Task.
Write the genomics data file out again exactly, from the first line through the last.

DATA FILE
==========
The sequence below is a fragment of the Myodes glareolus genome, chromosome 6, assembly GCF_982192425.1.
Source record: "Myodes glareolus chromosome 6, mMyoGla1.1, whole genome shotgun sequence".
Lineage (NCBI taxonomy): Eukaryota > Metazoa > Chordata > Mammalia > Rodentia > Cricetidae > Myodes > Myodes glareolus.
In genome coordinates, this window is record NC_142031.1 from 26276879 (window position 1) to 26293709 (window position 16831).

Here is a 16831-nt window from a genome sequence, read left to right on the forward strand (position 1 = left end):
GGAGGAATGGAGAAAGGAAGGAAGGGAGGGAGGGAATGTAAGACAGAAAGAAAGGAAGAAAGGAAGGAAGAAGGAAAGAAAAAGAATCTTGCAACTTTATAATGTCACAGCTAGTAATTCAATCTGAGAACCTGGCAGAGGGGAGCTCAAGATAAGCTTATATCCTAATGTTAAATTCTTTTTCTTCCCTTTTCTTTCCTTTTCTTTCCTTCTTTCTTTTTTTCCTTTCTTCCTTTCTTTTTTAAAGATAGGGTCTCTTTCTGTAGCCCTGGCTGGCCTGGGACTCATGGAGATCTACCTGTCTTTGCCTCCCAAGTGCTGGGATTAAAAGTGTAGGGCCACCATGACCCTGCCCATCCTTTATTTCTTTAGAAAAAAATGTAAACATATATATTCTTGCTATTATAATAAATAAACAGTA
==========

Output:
The sequence below is a fragment of the Myodes glareolus genome, chromosome 6, assembly GCF_982192425.1.
Source record: "Myodes glareolus chromosome 6, mMyoGla1.1, whole genome shotgun sequence".
Lineage (NCBI taxonomy): Eukaryota > Metazoa > Chordata > Mammalia > Rodentia > Cricetidae > Myodes > Myodes glareolus.
In genome coordinates, this window is record NC_142031.1 from 26276879 (window position 1) to 26293709 (window position 16831).

Here is a 16831-nt window from a genome sequence, read left to right on the forward strand (position 1 = left end):
GGAGGAATGGAGAAAGGAAGGAAGGGAGGGAGGGAATGTAAGACAGAAAGAAAGGAAGAAAGGAAGGAAGAAGGAAAGAAAAAGAATCTTGCAACTTTATAATGTCACAGCTAGTAATTCAATCTGAGAACCTGGCAGAGGGGAGCTCAAGATAAGCTTATATCCTAATGTTAAATTCTTTTTCTTCCCTTTTCTTTCCTTTTCTTTCCTTCTTTCTTTTTTTCCTTTCTTCCTTTCTTTTTTAAAGATAGGGTCTCTTTCTGTAGCCCTGGCTGGCCTGGGACTCATGGAGATCTACCTGTCTTTGCCTCCCAAGTGCTGGGATTAAAAGTGTAGGGCCACCATGACCCTGCCCATCCTTTATTTCTTTAGAAAAAAATGTAAACATATATATTCTTGCTATTATAATAAATAAACAGTA